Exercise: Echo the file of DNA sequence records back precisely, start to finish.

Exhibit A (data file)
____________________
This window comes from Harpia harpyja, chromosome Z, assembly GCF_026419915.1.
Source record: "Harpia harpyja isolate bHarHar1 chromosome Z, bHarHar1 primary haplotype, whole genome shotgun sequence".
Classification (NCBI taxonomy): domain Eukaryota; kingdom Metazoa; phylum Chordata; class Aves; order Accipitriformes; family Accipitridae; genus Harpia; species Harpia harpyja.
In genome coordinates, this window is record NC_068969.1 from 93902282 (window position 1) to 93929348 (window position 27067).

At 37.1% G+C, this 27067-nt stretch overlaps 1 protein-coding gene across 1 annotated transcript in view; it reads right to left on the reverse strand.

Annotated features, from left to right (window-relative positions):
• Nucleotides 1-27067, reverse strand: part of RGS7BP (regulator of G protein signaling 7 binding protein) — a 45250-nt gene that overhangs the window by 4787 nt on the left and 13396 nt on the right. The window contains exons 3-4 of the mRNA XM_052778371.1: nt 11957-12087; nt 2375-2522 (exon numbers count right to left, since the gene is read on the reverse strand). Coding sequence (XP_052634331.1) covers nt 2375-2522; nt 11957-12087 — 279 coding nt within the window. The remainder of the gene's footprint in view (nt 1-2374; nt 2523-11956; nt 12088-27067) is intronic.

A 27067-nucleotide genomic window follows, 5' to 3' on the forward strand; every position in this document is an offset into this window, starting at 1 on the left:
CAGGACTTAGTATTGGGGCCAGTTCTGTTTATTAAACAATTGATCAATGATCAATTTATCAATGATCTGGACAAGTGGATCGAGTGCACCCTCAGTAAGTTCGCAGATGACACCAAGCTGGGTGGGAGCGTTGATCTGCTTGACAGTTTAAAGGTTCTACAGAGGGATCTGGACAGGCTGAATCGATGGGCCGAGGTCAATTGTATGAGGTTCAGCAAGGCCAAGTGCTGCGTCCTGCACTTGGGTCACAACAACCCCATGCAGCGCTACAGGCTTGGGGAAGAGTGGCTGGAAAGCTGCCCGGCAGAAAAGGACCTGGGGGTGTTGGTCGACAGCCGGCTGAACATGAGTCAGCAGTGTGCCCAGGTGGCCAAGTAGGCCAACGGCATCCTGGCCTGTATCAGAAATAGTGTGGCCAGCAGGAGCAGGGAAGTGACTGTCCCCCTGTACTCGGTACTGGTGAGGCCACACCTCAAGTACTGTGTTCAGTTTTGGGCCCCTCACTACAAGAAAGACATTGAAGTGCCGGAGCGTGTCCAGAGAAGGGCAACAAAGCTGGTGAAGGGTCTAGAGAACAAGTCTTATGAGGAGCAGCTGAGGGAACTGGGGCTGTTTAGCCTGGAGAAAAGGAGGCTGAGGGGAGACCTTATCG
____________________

This window comes from Harpia harpyja, chromosome Z, assembly GCF_026419915.1.
Source record: "Harpia harpyja isolate bHarHar1 chromosome Z, bHarHar1 primary haplotype, whole genome shotgun sequence".
Classification (NCBI taxonomy): domain Eukaryota; kingdom Metazoa; phylum Chordata; class Aves; order Accipitriformes; family Accipitridae; genus Harpia; species Harpia harpyja.
In genome coordinates, this window is record NC_068969.1 from 93902282 (window position 1) to 93929348 (window position 27067).

At 37.1% G+C, this 27067-nt stretch overlaps 1 protein-coding gene across 1 annotated transcript in view; it reads right to left on the reverse strand.

Annotated features, from left to right (window-relative positions):
• Nucleotides 1-27067, reverse strand: part of RGS7BP (regulator of G protein signaling 7 binding protein) — a 45250-nt gene that overhangs the window by 4787 nt on the left and 13396 nt on the right. The window contains exons 3-4 of the mRNA XM_052778371.1: nt 11957-12087; nt 2375-2522 (exon numbers count right to left, since the gene is read on the reverse strand). Coding sequence (XP_052634331.1) covers nt 2375-2522; nt 11957-12087 — 279 coding nt within the window. The remainder of the gene's footprint in view (nt 1-2374; nt 2523-11956; nt 12088-27067) is intronic.

A 27067-nucleotide genomic window follows, 5' to 3' on the forward strand; every position in this document is an offset into this window, starting at 1 on the left:
CAGGACTTAGTATTGGGGCCAGTTCTGTTTATTAAACAATTGATCAATGATCAATTTATCAATGATCTGGACAAGTGGATCGAGTGCACCCTCAGTAAGTTCGCAGATGACACCAAGCTGGGTGGGAGCGTTGATCTGCTTGACAGTTTAAAGGTTCTACAGAGGGATCTGGACAGGCTGAATCGATGGGCCGAGGTCAATTGTATGAGGTTCAGCAAGGCCAAGTGCTGCGTCCTGCACTTGGGTCACAACAACCCCATGCAGCGCTACAGGCTTGGGGAAGAGTGGCTGGAAAGCTGCCCGGCAGAAAAGGACCTGGGGGTGTTGGTCGACAGCCGGCTGAACATGAGTCAGCAGTGTGCCCAGGTGGCCAAGTAGGCCAACGGCATCCTGGCCTGTATCAGAAATAGTGTGGCCAGCAGGAGCAGGGAAGTGACTGTCCCCCTGTACTCGGTACTGGTGAGGCCACACCTCAAGTACTGTGTTCAGTTTTGGGCCCCTCACTACAAGAAAGACATTGAAGTGCCGGAGCGTGTCCAGAGAAGGGCAACAAAGCTGGTGAAGGGTCTAGAGAACAAGTCTTATGAGGAGCAGCTGAGGGAACTGGGGCTGTTTAGCCTGGAGAAAAGGAGGCTGAGGGGAGACCTTATCG